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Weather

March 2017

Back to winter

By Russell Russ

With February’s record warmth, you would have thought March would follow suit and spring would be just around the corner. The first day of March was warm, the warmest day of the month actually, but it was back to winter after that. There were some nice early spring days, but a majority of the month was cold. Most local lakes and ponds had lost their ice in late February only to get it back again in early March. The larger lakes began opening up late in the month, but Tobey Pond and many other smaller ponds stayed ice covered into April.

March is typically the big maple syrup producing month in Norfolk, but this year it was too cold for sap flow during a good portion of the month. In the end, it turned out to be about an average maple syrup year in Norfolk. The top story of the month was the blizzard that hit on March 14. Snowfall depths ranging between 14 and 22 inches were reported in the Norfolk area. Conditions were bad with much blowing and drifting, but forecasts were for more snow than we actually received, so it could have been worse.

March’s high temperature of 59 degrees was observed on March 1 and the low of 1 degree was observed on March 5. With an average mean temperature of 27.7 degrees, it was 3 degrees colder than normal. There were no daily record highs or lows. It was the sixteenth coldest March over the last 86 years.

The total precipitation for the month was 3.20 inches, 1.23 inches below normal. Not record setting, but it did add to our slow growing yearly deficit. Through the first quarter of 2017 the total precipitation amount was 9.42 inches, 2.65 inches below normal.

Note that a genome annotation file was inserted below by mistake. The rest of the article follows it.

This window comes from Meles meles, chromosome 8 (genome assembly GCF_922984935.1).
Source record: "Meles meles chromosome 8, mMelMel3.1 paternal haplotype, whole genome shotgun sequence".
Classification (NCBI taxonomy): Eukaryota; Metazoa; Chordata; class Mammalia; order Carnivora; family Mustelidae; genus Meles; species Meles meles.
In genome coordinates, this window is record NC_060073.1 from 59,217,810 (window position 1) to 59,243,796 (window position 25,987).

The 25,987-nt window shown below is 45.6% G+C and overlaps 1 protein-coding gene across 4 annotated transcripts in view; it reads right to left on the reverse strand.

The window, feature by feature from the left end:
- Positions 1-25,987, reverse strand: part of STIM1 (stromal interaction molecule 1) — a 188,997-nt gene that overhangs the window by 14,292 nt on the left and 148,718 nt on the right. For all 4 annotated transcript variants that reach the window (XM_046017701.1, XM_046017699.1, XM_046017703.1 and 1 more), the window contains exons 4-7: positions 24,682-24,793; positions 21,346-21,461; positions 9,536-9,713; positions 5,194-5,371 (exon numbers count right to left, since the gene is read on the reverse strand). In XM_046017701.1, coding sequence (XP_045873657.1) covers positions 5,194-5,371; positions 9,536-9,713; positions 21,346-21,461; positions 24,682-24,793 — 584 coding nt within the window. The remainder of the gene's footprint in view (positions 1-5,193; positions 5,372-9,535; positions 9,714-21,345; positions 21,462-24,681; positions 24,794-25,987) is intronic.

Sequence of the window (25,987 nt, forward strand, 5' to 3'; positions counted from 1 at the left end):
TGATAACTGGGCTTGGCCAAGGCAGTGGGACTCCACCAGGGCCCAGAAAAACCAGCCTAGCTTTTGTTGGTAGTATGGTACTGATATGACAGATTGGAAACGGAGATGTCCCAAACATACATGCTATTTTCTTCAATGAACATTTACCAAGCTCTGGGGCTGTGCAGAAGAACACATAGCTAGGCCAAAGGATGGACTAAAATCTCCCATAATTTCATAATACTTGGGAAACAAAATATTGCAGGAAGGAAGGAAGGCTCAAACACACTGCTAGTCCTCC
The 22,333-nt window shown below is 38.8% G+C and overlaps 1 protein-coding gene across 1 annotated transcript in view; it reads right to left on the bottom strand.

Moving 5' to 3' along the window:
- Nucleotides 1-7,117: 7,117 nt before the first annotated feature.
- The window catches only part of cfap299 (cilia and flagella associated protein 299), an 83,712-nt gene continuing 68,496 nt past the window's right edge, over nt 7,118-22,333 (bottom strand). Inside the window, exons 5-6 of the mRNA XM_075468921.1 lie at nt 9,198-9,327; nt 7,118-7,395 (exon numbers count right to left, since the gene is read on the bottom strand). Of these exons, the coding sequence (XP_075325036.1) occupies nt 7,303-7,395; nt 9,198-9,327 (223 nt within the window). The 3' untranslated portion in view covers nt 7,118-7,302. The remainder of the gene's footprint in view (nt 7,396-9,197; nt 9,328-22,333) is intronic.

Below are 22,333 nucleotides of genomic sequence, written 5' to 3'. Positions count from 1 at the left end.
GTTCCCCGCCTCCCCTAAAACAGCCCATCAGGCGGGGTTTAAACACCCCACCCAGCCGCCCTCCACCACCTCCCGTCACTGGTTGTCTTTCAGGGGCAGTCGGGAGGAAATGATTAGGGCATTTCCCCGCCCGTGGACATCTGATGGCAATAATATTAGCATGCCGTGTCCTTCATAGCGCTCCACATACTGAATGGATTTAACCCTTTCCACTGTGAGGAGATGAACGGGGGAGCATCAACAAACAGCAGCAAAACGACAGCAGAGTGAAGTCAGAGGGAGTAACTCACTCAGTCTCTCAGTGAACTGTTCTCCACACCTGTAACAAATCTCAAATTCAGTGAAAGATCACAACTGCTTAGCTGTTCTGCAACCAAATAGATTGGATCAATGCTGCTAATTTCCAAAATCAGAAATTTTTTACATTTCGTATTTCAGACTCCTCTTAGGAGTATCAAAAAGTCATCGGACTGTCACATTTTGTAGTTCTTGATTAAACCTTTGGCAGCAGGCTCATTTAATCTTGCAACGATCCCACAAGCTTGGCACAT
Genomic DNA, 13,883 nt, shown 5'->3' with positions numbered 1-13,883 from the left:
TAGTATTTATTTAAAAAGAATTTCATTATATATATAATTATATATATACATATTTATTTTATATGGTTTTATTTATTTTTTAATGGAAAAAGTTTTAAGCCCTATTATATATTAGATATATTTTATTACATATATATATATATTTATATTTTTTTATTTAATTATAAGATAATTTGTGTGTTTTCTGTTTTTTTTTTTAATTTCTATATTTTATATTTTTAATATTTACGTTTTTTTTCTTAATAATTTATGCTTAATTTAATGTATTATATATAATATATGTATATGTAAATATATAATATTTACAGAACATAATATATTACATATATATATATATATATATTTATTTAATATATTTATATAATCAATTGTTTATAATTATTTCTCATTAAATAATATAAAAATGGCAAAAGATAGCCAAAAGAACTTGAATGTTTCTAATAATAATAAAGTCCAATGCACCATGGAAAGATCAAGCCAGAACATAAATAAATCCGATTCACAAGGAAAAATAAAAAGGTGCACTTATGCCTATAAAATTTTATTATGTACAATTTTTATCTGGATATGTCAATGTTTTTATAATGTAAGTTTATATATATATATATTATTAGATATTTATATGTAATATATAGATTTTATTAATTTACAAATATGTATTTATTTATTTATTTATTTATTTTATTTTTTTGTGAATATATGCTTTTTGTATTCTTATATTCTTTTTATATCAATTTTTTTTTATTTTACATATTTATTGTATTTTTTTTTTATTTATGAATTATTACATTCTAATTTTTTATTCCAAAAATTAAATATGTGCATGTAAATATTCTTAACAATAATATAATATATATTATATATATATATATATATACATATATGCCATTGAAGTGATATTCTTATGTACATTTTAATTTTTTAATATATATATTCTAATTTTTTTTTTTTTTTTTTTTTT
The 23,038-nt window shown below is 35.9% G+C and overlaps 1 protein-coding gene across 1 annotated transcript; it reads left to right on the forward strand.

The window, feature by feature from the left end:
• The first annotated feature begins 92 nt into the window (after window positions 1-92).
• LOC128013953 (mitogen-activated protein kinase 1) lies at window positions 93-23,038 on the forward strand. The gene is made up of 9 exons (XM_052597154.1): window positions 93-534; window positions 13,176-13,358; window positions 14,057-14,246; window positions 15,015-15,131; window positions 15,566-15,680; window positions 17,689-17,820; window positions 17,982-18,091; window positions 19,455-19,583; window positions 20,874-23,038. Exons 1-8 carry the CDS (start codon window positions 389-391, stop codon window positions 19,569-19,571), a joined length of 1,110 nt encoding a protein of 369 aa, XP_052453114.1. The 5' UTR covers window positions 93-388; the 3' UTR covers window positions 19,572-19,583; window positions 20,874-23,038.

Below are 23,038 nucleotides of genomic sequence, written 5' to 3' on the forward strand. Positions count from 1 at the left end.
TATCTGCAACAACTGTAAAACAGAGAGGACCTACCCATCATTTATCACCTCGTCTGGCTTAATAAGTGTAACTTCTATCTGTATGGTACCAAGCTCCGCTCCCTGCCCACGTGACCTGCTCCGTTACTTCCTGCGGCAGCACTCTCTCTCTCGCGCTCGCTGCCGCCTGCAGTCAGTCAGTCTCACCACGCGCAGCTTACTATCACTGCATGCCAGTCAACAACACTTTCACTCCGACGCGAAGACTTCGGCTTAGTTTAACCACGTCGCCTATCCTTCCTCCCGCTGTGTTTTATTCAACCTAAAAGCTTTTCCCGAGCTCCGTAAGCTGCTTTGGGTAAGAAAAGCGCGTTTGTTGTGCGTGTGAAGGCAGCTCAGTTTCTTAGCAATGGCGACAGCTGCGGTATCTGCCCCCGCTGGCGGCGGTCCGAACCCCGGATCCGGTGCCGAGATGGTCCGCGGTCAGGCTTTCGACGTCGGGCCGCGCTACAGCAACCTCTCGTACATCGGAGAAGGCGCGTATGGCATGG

The monthly snowfall total was 21.2 inches, 3.7 inches above normal. Interestingly, there was no snow on the ground until March 10. The blizzard on March 14 produced varying snowfall amounts. The total blizzard snowfall at the weather station was 15.9 inches over two days, but there were people that reported up to 22 inches in and around Norfolk. The blizzard contained heavier snow bands, much like summer thunderstorms, and it depended where the heavier bands happened to hit. Had it not been for this one storm, March’s monthly snowfall would have been well below normal.

Unlike last year, which was the least snowy winter season on record, this winter season, October through March, was just about normal. Through March, this winter’s snowfall amount was 87.3 inches, 3.8 inches above normal.

An early look at April showed it to be fairly normal through mid-month. Most area ponds had lost their ice for the season by April 5. The early February warmth had pushed budding and blooming a little ahead of schedule, but a cool March kept things in check. Spring really is now just around the corner and it will not be long until everything greens up once again. Enjoy the early warm days before the blackflies come out, but watch out for ticks who are already here.

February 2017

Second Warmest February on Record

By Russell Russ

The month began with all ponds being iced over, 5 inches of snow on the ground, cold temperatures and then several days with snowfall. Through mid-month temperatures were running about 5 degrees below average for February and we had already received our average snowfall amount for the entire month. Winter had arrived. The latter part of the month was a completely different story with barely a trace of snowfall, very warm temperatures and even a thunderstorm on February 25. There were five days during the last week of the month that set records for daily high temperatures. The snow was all gone and the ponds were free of ice by the close of the month. Spring had arrived.

The month’s low temperature of 5 degrees was observed on February 10. The high temperature of 67 was observed on February 24. The average monthly mean temperature was 30.2 degrees, 8.3 degrees above normal. It was the second warmest February over the last 86 years. Daily record highs: 55 on February 22, 62 on February 23, 67 on February 24, 60 on February 25 and 57 on February 28. The warmest February on record was in 2002 when the monthly mean temperature was 30.7 degrees. For comparison, the coldest two months (of any month) on record for this station are February 1934 with 9.0 degrees and February 2015 (just two years ago) with 10.9 degrees.